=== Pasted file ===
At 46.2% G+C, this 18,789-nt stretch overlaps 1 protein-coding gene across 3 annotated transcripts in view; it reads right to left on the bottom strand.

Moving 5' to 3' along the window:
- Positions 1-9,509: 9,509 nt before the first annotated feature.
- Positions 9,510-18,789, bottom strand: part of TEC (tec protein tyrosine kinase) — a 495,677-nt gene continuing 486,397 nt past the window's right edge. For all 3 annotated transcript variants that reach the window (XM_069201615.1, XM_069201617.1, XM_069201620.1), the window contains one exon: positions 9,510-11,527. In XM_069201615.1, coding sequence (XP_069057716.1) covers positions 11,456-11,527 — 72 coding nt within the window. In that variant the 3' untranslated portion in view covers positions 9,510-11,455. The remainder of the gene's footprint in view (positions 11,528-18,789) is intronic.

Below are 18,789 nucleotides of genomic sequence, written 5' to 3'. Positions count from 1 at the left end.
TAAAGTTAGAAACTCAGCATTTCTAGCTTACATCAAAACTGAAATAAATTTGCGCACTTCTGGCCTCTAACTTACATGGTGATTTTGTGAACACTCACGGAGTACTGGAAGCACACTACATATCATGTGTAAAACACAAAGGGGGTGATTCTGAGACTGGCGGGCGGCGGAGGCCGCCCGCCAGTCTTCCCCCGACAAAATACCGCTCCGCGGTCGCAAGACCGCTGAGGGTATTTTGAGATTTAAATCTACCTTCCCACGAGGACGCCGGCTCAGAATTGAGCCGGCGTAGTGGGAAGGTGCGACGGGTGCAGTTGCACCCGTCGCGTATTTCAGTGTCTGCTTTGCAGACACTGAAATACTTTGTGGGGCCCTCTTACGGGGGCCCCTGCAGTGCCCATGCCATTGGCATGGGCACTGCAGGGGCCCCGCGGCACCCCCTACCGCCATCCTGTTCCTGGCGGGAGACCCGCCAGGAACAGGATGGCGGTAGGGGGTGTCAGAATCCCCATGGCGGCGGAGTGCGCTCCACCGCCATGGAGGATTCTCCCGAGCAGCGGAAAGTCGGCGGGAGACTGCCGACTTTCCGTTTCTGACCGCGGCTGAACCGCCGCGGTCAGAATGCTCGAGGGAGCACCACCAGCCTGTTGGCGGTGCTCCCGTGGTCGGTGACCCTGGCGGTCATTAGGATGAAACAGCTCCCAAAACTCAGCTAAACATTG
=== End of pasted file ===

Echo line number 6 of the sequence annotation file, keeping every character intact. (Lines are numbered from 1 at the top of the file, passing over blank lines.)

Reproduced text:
TAAAGTTAGAAACTCAGCATTTCTAGCTTACATCAAAACTGAAATAAATTTGCGCACTTCTGGCCTCTAACTTACATGGTGATTTTGTGAACACTCACGGAGTACTGGAAGCACACTACATATCATGTGTAAAACACAAAGGGGGTGATTCTGAGACTGGCGGGCGGCGGAGGCCGCCCGCCAGTCTTCCCCCGACAAAATACCGCTCCGCGGTCGCAAGACCGCTGAGGGTATTTTGAGATTTAAATCTACCTTCCCACGAGGACGCCGGCTCAGAATTGAGCCGGCGTAGTGGGAAGGTGCGACGGGTGCAGTTGCACCCGTCGCGTATTTCAGTGTCTGCTTTGCAGACACTGAAATACTTTGTGGGGCCCTCTTACGGGGGCCCCTGCAGTGCCCATGCCATTGGCATGGGCACTGCAGGGGCCCCGCGGCACCCCCTACCGCCATCCTGTTCCTGGCGGGAGACCCGCCAGGAACAGGATGGCGGTAGGGGGTGTCAGAATCCCCATGGCGGCGGAGTGCGCTCCACCGCCATGGAGGATTCTCCCGAGCAGCGGAAAGTCGGCGGGAGACTGCCGACTTTCCGTTTCTGACCGCGGCTGAACCGCCGCGGTCAGAATGCTCGAGGGAGCACCACCAGCCTGTTGGCGGTGCTCCCGTGGTCGGTGACCCTGGCGGTCATTAGGATGAAACAGCTCCCAAAACTCAGCTAAACATTG